The Welsh government quoted research, undertaken by Populus, among employers who had trained apprentices, which said that 77% of those employers believed that it made their firms more competitive. 88% said apprenticeships resulted in better motivation among their workforces, while 57% reported that a high proportion of apprentices moved into management positions in their businesses. Labour market information also shows that people who completed apprenticeship training at level 3 were likely to earn up to £117,000 more over their working lives than those who did not undertake such training. However, figures show that the number of apprentices in Wales has dropped 15% from 42,590 in 2007/08 to 36,380 in 2009/10. “This drop is quite significant,”
Mr. Cuthbert is due to launch a week of events, starting on the 13th February, designed to raise the profile of apprenticeships among employers. Speaking before the event, he said, “Apprenticeships represent an opportunity for employers … to turn unskilled young people into high performers who will be the backbone of their companies and the Welsh economy in the years ahead.” He was backed by Andrew Cooksley, a spokesperson on employability for the National Training Federation, who said, “Learning providers in Wales have thousands of talented young people on their books who would be major assets to employers.”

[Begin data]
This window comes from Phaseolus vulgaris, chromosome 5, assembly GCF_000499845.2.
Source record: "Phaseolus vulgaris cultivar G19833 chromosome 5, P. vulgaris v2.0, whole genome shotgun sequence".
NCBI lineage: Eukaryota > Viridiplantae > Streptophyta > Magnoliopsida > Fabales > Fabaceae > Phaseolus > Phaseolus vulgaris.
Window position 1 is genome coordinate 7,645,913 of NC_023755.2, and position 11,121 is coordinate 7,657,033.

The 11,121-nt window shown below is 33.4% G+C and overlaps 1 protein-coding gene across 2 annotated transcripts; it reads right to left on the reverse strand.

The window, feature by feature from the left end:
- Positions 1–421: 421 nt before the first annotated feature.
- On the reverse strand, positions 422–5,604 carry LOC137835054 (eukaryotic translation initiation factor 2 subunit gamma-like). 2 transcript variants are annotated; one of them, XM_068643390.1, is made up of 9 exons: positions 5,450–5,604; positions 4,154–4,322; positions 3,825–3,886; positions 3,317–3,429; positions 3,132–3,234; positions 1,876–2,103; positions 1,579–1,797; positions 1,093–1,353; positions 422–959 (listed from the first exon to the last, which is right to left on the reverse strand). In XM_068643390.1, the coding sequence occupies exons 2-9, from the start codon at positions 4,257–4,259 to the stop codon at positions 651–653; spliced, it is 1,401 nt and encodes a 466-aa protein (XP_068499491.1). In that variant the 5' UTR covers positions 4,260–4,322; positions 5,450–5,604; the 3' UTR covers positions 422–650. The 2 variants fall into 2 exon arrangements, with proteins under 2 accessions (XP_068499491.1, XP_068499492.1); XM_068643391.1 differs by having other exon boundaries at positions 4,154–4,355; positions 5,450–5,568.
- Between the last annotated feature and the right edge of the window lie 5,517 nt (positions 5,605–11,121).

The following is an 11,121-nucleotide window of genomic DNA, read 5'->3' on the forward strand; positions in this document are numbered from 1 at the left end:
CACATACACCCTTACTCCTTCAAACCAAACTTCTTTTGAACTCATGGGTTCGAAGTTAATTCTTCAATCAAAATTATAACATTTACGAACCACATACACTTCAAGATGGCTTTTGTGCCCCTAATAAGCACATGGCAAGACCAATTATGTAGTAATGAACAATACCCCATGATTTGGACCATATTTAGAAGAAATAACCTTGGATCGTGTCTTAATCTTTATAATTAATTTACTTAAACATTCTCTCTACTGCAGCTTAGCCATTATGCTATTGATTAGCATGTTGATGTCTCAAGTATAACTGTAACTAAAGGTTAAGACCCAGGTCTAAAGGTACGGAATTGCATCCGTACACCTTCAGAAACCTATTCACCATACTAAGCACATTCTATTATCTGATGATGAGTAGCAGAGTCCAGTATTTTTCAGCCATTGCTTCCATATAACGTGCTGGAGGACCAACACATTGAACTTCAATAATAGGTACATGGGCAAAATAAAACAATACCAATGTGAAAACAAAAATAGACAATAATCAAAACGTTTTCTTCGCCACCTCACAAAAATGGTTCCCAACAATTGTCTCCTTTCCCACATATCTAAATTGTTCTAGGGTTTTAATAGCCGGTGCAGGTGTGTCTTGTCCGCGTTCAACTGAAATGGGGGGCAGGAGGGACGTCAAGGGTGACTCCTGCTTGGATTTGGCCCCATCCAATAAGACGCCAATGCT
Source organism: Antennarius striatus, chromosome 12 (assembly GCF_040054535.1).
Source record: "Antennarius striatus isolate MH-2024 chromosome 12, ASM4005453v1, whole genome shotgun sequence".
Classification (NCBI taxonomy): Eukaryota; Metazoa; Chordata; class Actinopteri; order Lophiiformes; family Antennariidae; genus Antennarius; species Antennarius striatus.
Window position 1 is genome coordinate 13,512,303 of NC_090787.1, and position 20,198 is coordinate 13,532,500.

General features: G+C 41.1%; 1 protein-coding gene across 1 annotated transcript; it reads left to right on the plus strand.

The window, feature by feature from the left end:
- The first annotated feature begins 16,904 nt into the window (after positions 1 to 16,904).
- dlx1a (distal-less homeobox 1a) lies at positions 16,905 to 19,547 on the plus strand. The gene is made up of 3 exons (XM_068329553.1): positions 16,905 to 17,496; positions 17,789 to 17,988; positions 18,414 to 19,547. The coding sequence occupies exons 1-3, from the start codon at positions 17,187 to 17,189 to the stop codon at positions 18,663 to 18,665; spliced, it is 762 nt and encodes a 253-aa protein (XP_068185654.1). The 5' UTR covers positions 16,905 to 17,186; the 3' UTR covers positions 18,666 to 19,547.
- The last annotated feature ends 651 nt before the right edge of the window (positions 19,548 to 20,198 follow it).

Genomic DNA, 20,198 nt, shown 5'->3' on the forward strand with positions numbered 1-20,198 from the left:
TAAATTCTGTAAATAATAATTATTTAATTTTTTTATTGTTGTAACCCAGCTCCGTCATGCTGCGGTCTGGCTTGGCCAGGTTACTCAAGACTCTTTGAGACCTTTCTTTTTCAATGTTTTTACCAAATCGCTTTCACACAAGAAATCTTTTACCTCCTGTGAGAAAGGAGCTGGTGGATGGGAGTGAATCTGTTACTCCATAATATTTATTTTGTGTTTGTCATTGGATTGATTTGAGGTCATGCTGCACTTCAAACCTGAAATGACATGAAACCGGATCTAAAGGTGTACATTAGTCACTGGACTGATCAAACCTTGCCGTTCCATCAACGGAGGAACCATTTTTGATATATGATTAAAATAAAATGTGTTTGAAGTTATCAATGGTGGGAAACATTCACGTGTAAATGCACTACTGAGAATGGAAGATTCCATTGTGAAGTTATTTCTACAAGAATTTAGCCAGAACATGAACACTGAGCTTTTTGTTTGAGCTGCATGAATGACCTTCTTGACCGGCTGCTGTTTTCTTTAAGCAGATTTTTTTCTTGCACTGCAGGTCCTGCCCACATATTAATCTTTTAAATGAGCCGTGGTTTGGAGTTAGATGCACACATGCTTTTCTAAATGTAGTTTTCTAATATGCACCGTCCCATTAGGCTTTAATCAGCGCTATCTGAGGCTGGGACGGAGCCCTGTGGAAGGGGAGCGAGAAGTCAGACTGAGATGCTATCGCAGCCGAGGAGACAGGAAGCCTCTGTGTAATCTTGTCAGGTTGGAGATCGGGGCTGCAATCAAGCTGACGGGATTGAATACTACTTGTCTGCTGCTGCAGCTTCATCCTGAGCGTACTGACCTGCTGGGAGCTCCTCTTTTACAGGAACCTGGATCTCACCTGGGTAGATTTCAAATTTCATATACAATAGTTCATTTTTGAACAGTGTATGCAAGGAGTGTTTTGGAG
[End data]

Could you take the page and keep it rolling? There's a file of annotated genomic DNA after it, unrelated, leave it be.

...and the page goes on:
“This can only be a positive move for the Welsh economy,” said our A Vision Network spokesperson.